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Walt Whitman to George Routledge & Sons, 19 February 1868

 yal.00371.001_large.jpg Dear Sirs:

By your note of 18th,1 from New York, just received, I find that Mr. Edmund Routledge,2 editor, would, (I quote,) like to keep & use an original three-page poem sent him from me, but demurs to my first-asked price—that he directs you to offer me 10 pounds, which you can send me, $50: in gold—& that, (the terms being settled,) he will advertise it very largely.3

I accept the terms offered—$50: in gold—and you can  yal.00371.002_large.jpg forw'd me the amount as soon as convenient. I repeat that I distinctly reserve the right of printing the piece in a future edition of my poems.4

Sending best wishes & respects to editor & publishers,5 I remain, Walt Whitman6  yal.00371.003_large.jpg  yal.00371.004_large.jpg

George Routledge & Sons were the publishers of the London Broadway Annual (1867–1872). In 1867, they printed two sympathetic accounts of Whitman. The novelist W. Clark Russell termed Whitman one of America's eminent poets, and Robert Buchanan devoted an entire article to Whitman; see Horace Traubel, With Walt Whitman in Camden, Tuesday, April 17, 1888 and Tuesday, May 22, 1888. On December 28, 1867, the New York office of the firm requested that Whitman contribute "one or two papers or poems." Whitman sent "Whispers of Heavenly Death" in February 1868, and received $50 in compensation, which he accepted in his February 19, 1868, letter to Routledge & Sons. The poem, however, did not appear in the Broadway Annual until October 1868.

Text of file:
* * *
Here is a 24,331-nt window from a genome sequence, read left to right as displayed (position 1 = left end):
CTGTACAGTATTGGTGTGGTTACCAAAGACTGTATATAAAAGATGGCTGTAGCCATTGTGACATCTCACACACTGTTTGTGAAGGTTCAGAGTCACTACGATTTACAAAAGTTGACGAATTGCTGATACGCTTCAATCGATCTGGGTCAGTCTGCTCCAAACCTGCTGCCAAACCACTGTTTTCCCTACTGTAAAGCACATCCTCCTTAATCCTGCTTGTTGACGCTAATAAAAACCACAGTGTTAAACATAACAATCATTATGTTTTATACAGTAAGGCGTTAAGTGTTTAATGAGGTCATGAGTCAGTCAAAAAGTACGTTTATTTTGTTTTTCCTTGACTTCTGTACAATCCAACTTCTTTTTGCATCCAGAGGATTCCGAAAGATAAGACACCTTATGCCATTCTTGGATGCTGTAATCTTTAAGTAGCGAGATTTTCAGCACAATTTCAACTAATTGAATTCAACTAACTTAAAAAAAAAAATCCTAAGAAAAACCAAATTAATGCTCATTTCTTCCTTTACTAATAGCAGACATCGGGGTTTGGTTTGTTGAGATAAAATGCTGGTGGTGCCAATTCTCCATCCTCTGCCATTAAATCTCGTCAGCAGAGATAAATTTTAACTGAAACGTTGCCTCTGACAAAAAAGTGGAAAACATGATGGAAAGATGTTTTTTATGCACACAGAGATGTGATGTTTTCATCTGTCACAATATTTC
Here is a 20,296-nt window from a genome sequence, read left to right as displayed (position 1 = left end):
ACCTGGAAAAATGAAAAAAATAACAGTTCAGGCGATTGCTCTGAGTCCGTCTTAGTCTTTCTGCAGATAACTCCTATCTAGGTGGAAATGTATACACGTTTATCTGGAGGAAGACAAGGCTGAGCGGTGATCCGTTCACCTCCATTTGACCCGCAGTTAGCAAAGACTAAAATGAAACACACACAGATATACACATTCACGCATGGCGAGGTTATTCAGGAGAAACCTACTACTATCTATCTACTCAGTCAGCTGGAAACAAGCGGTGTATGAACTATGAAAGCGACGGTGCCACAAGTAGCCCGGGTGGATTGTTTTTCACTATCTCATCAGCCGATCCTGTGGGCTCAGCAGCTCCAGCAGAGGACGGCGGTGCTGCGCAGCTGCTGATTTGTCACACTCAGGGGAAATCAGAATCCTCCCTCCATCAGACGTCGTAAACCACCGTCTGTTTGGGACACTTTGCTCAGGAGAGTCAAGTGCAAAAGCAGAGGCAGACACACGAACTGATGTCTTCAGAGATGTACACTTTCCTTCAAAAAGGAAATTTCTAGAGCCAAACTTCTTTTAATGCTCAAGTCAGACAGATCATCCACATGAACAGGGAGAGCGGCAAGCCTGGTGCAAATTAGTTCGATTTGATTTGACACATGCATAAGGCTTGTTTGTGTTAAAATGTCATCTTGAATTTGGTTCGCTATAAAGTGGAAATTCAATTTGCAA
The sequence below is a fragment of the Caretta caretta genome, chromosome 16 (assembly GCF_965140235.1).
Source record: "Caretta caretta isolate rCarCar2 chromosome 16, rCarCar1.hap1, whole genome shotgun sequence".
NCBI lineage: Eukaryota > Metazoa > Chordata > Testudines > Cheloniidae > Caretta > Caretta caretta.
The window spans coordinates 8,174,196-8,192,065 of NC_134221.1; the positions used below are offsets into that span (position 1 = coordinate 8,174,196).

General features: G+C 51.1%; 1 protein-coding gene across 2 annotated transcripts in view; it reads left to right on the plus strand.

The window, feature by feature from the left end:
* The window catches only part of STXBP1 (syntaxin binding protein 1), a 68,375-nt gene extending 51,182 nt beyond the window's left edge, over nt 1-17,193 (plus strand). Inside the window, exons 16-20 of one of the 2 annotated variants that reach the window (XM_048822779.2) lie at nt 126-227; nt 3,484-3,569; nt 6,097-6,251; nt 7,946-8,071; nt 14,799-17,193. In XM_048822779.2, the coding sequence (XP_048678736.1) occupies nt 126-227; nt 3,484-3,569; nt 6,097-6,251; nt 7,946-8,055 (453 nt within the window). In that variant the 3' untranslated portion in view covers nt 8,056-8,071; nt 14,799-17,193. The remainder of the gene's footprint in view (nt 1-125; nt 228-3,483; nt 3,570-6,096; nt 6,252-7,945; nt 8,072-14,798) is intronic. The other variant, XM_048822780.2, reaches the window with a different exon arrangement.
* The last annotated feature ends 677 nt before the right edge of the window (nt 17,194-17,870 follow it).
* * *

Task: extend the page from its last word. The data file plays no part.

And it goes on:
• 1. This letter has not been located. [back]
  • 2. Edmund Routledge was the son of George Routledge (1812–1888), founder of the London publishing firm George Routledge & Sons. He edited the London Broadway Annual. [back]
  • 3. See Whitman's January 17, 1868, letter to Edmund Routledge. [back]
  • 4. Whitman and Horace Traubel discussed a draft version of this letter (manuscript in The Charles E. Feinberg Collection of the Papers of Walt Whitman, 1839–1919, Library of Congress, Washington, D.C.) in which Whitman excised the next paragraph: "Allow [me] to say to Mr. E. Routledge—I profoundly approve your idea & enterprise of a Magazine interlinking the two English-speaking nations, and, persevered in, I have no doubt it will be a triumphant success." See Horace Traubel, With Walt Whitman in Camden Wednesday, February 20, 1889. [back]
  • 5. John Camden Hotten (1832–1873) was a publisher in London known primarily for his dictionary of English language slang. Hotten was one of the first publishers to bring Whitman's poetry to an overseas audience. [back]
  • 6. Information about the provenance of the letter appears in an unknown hand on the verso of the manuscript. [back]
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